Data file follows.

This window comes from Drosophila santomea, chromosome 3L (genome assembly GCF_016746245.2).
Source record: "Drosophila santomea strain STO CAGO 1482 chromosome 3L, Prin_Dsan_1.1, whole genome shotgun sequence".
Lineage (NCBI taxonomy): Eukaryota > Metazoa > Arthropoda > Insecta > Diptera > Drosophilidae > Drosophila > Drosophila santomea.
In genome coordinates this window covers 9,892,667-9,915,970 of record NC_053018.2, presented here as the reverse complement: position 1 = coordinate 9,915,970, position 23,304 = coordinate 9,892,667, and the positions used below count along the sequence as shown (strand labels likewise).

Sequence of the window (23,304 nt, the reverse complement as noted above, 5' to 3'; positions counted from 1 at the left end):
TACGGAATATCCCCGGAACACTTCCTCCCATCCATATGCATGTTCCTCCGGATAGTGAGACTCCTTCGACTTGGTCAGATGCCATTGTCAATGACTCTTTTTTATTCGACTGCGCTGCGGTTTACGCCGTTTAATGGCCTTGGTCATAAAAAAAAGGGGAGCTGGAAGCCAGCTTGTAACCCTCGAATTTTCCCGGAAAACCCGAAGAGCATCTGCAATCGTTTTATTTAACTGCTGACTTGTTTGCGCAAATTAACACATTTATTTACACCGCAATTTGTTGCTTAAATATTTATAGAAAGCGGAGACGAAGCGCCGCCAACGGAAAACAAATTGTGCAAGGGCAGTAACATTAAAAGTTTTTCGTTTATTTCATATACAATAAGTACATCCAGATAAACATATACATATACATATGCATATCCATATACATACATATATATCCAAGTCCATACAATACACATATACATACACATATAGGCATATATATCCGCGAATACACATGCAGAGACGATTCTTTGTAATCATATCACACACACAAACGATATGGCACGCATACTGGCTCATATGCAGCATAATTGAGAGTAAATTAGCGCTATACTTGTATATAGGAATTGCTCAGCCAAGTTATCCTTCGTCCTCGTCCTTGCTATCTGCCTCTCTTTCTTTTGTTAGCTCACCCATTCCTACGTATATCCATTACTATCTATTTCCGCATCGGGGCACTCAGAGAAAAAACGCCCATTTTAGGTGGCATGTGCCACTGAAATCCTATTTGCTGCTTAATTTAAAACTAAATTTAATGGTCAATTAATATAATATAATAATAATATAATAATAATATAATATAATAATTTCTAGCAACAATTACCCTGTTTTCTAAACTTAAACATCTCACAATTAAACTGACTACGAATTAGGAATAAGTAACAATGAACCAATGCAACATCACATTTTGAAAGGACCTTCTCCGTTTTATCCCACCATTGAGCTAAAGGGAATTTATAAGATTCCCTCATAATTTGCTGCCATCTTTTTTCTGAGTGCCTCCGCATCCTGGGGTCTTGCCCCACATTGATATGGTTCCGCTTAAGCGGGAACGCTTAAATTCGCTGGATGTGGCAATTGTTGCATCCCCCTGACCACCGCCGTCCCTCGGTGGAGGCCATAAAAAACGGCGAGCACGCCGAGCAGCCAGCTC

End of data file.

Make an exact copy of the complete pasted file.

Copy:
This window comes from Drosophila santomea, chromosome 3L (genome assembly GCF_016746245.2).
Source record: "Drosophila santomea strain STO CAGO 1482 chromosome 3L, Prin_Dsan_1.1, whole genome shotgun sequence".
Lineage (NCBI taxonomy): Eukaryota > Metazoa > Arthropoda > Insecta > Diptera > Drosophilidae > Drosophila > Drosophila santomea.
In genome coordinates this window covers 9,892,667-9,915,970 of record NC_053018.2, presented here as the reverse complement: position 1 = coordinate 9,915,970, position 23,304 = coordinate 9,892,667, and the positions used below count along the sequence as shown (strand labels likewise).

Sequence of the window (23,304 nt, the reverse complement as noted above, 5' to 3'; positions counted from 1 at the left end):
TACGGAATATCCCCGGAACACTTCCTCCCATCCATATGCATGTTCCTCCGGATAGTGAGACTCCTTCGACTTGGTCAGATGCCATTGTCAATGACTCTTTTTTATTCGACTGCGCTGCGGTTTACGCCGTTTAATGGCCTTGGTCATAAAAAAAAGGGGAGCTGGAAGCCAGCTTGTAACCCTCGAATTTTCCCGGAAAACCCGAAGAGCATCTGCAATCGTTTTATTTAACTGCTGACTTGTTTGCGCAAATTAACACATTTATTTACACCGCAATTTGTTGCTTAAATATTTATAGAAAGCGGAGACGAAGCGCCGCCAACGGAAAACAAATTGTGCAAGGGCAGTAACATTAAAAGTTTTTCGTTTATTTCATATACAATAAGTACATCCAGATAAACATATACATATACATATGCATATCCATATACATACATATATATCCAAGTCCATACAATACACATATACATACACATATAGGCATATATATCCGCGAATACACATGCAGAGACGATTCTTTGTAATCATATCACACACACAAACGATATGGCACGCATACTGGCTCATATGCAGCATAATTGAGAGTAAATTAGCGCTATACTTGTATATAGGAATTGCTCAGCCAAGTTATCCTTCGTCCTCGTCCTTGCTATCTGCCTCTCTTTCTTTTGTTAGCTCACCCATTCCTACGTATATCCATTACTATCTATTTCCGCATCGGGGCACTCAGAGAAAAAACGCCCATTTTAGGTGGCATGTGCCACTGAAATCCTATTTGCTGCTTAATTTAAAACTAAATTTAATGGTCAATTAATATAATATAATAATAATATAATAATAATATAATATAATAATTTCTAGCAACAATTACCCTGTTTTCTAAACTTAAACATCTCACAATTAAACTGACTACGAATTAGGAATAAGTAACAATGAACCAATGCAACATCACATTTTGAAAGGACCTTCTCCGTTTTATCCCACCATTGAGCTAAAGGGAATTTATAAGATTCCCTCATAATTTGCTGCCATCTTTTTTCTGAGTGCCTCCGCATCCTGGGGTCTTGCCCCACATTGATATGGTTCCGCTTAAGCGGGAACGCTTAAATTCGCTGGATGTGGCAATTGTTGCATCCCCCTGACCACCGCCGTCCCTCGGTGGAGGCCATAAAAAACGGCGAGCACGCCGAGCAGCCAGCTC